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Data mining touches my life every day in the form of targeted marketing efforts.  If I weren’t already aware of this, the point was brought home as I was listening to the radio the other day.  Terry O’Reilly was being interviewed by Leonard Lopate.  O’Reilly, a former advertising copywriter, currently co-hosts with Mike Tennant a radio program called “The Age of Persuasion” on the Canadian Broadcasting Corporation and Sirius Radio.  They also co-authored a book called The Age of Persuasion:  How Marketing Ate Our Culture.

Lopate: […] Now we’re hearing about things like data mining. And I guess those are the things that also scare a lot of people.

O’Reilly:  Yeah. And I get that, too.  I’m very ambivalent on that issue, Leonard, because on one hand, as an ad man, I want as much information about you as possible, not to pry, but I want to understand you so the advertising I create is relevant.  On the other hand, I’m a consumer, too, and when I go and buy a pair of socks at a store and they ask me for my phone number it drives me crazy.

And I look at my daughters.  I have three teenaged daughters, and they so easily give away their information online.  And my wife and I are always so fearful of that.  But then I realize that one of the reasons they do it is because they know instinctively that if they give away information, what they get back will be much more relevant to them.

Personalized shopping experiences

For quite a while now, when I go to the grocery store, targeted coupons appear with my register receipt.  And, of course, when I shop online, I invariably see the phrase “people who bought [this], also bought [that].  But, according to an article that appeared in the Novelties column of the New York Times last year, I might also expect kiosks to appear in other stores where I shop.  These stations would help me choose the right hair color and style, make-up color and application technique, and outfit.

Prototypes from Intel were department store oriented.  Rather than wandering from department to department in a large store, customers would flash an identification card at a kiosk to enter the system.  Based on prior knowledge of the customer’s purchases and information from current choices, new recommendations would be made.  For the customer, shopping is more efficient; for the retailer, there is the opportunity to upgrade or increase purchasing. 

The Virtual Mirror kiosk from IBM and EZface captures and stores an image of the customer along with a list of the products in which he or she was interested.  By scanning a cosmetic product, the virtual customer can try it on and evaluate the new look.

I had clipped this article a year ago because of its connection to pattern recognition.  Sadly, I have not, as yet, seen any cool kiosks in my favorite stores.  I did, however, find the EZface Virtual Mirror online.  (I wonder…how would I look with purple hair?)

Measuring a Nation’s Mood

If multiple measurements of a physical object can vary, imagine the difficulties involved in measuring an emotion like happiness.  Peter Dodds and Chris Danforth, two applied mathematicians at the University of Vermont, have done just that.

In the interview segment quoted above, Terry O’Reilly tells Leonard Lopate that his motivation for using data mining techniques in his work is relevancy.  Similarly, Dodds and Danforth say in their abstract:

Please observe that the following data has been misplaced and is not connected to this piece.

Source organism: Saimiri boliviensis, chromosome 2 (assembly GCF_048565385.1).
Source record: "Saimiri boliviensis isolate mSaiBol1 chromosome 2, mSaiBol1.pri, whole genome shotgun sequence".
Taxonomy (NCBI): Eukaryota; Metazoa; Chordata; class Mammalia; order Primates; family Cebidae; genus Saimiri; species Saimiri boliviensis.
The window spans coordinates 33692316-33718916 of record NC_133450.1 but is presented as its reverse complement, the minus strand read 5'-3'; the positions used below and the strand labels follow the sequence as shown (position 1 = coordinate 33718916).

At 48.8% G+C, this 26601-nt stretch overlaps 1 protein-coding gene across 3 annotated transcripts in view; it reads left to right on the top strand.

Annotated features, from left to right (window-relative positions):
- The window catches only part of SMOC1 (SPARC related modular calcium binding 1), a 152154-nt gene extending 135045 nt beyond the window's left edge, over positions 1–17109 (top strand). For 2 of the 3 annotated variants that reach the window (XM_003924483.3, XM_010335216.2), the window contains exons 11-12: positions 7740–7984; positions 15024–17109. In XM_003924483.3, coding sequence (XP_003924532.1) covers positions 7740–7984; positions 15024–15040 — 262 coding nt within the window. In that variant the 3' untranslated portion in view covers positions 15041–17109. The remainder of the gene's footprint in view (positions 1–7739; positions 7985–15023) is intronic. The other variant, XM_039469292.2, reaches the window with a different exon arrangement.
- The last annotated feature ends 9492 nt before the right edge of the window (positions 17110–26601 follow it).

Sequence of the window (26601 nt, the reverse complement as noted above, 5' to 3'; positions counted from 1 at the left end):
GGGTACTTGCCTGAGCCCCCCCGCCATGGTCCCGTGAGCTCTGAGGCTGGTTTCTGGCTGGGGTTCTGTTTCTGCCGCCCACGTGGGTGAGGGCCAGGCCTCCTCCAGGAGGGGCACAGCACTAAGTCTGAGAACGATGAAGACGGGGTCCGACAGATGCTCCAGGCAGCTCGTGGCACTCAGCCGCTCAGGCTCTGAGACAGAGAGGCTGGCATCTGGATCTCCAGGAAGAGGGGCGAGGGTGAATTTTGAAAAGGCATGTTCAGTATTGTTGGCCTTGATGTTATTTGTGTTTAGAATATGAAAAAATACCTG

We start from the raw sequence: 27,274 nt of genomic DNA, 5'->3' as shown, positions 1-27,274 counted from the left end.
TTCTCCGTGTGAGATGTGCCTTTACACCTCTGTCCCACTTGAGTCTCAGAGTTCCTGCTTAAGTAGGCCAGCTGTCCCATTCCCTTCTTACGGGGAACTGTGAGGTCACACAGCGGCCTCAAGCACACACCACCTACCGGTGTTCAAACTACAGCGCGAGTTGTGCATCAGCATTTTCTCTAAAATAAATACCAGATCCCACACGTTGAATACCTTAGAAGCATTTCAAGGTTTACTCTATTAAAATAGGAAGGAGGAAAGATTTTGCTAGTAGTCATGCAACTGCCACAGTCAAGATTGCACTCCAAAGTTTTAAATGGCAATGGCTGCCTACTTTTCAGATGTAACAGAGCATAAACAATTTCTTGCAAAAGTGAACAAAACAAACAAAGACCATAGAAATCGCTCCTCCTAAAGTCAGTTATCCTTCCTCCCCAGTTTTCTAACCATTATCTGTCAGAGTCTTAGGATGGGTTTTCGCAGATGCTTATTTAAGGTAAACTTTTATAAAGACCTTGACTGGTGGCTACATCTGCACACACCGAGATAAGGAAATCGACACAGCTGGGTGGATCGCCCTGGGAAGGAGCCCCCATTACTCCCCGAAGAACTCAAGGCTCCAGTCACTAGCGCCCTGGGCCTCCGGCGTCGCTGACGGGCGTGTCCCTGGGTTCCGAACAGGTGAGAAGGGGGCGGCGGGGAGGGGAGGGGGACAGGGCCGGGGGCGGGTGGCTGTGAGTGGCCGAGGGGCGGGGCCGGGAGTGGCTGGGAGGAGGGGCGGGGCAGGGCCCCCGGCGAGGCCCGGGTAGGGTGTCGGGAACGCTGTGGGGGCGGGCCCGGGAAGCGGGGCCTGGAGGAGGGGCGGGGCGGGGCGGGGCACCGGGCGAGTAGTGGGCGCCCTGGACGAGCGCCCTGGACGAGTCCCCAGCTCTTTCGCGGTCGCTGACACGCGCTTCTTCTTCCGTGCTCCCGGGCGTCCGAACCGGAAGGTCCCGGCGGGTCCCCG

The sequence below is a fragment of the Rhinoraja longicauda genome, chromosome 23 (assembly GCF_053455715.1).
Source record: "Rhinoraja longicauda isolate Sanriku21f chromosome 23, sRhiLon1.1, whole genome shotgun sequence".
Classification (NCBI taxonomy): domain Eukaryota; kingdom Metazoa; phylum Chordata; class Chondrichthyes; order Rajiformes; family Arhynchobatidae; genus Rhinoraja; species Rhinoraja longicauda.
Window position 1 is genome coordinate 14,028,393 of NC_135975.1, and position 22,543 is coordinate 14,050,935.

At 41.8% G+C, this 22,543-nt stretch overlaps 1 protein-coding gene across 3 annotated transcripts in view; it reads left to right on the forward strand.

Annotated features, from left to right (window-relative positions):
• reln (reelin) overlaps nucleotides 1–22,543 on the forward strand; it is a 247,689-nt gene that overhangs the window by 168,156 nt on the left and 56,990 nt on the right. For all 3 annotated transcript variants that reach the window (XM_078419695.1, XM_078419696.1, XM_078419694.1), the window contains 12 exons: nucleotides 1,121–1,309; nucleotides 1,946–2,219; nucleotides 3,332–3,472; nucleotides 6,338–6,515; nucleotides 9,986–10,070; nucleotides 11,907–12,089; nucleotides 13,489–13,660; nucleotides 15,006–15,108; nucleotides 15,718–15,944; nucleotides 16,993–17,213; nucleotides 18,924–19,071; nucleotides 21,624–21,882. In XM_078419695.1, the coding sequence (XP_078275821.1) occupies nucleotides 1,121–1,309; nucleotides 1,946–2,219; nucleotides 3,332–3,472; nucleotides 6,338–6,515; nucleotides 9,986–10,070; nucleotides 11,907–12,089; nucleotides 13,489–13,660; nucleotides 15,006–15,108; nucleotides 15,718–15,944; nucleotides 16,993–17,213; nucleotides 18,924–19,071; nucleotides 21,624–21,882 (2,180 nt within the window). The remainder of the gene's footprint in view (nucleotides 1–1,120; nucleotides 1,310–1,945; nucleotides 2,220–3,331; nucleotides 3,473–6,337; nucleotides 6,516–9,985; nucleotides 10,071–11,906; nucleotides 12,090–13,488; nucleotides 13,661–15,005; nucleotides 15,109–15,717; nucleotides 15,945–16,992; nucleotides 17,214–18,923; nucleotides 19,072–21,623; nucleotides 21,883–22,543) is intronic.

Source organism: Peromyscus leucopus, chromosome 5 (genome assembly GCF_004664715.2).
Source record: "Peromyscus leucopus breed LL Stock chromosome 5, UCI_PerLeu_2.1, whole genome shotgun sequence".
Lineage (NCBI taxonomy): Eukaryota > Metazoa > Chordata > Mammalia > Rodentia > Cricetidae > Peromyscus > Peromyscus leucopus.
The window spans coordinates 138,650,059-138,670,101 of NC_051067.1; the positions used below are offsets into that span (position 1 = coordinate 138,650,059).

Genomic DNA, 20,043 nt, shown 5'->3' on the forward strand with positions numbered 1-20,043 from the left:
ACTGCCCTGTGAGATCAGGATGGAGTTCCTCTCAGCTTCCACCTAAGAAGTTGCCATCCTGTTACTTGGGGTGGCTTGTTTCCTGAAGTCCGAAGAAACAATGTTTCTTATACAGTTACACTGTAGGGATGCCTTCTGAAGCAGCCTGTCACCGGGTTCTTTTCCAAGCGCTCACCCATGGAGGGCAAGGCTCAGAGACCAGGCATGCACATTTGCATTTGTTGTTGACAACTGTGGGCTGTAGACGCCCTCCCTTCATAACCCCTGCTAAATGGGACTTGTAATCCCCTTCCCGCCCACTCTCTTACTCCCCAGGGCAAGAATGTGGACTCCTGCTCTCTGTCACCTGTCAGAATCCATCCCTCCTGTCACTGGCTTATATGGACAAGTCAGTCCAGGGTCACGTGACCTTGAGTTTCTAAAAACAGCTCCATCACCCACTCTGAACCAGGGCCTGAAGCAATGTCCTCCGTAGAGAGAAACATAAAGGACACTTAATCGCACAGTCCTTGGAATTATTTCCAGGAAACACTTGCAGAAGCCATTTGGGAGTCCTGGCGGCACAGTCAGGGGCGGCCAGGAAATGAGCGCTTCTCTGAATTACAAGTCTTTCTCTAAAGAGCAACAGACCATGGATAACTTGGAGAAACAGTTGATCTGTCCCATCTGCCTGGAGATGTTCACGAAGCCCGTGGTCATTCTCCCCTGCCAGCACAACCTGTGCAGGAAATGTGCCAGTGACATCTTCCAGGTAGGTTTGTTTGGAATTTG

The importance of quantifying the nature and intensity of emotional states at the level of populations is evident: we would like to know how, when, and why individuals feel as they do if we wish, for example, to better construct public policy, build more successful organizations, and, from a scientific perspective, more fully understand economic and social phenomena. [1]

So what did they do to obtain relevant data about population level happiness?  In the paper cited, they studied song lyrics (from, song titles (from, first person blog sentences containing the word “feel’ (obtained from ), and State of the Union addresses given by U.S. Presidents (from the American Presidency Project at  The words from these sources were given a happiness score based on the “psychological valence” assigned to the words by the Affective Norms for English Words (ANEW) study. 

The blog study results showed that Election Day 2008 was the happiest day in the preceding four years, with elevated use of the word “proud”.  On the other side, the day Michael Jackson died was among the least happy.   

The methods are now also being applied to Twitter messages.


Pattern Recognition in the Media:  Data Mining









by Linda J. O’Gorman (USA)

For more information:




Terry O’Reilly’s web site



Personalized shopping experiences


Virtual Mirror from EZface, Inc.



Measuring a nation’s mood


Joshua E. Brown, “If You’re Happy, Then We Know It:  Research Measures Mood”, University of Vermont, University Communication, 23 July 2009


Margaret Bradley and Peter J. Lang, “Affective Norms for English Words (ANEW)”



“Persuasion”, The Leonard Lopate Show, WNYC, New York, April 19, 2010


Personalized shopping

“Thinking of Going Blond?  Consult the Kiosk First”, The New York Times, March 28, 2009


Measuring a nations’s mood

“Measuring a nation’s mood”, Health & Science, The Week Magazine, August 21, 2009



[1] Dodds, Peter Sheridan, and Christopher M. Danforth, “Measuring the Happiness of Large-Scale Written Expression:  Songs, Blogs, and Presidents”, Journal of Happiness Studies, 17 July 2009.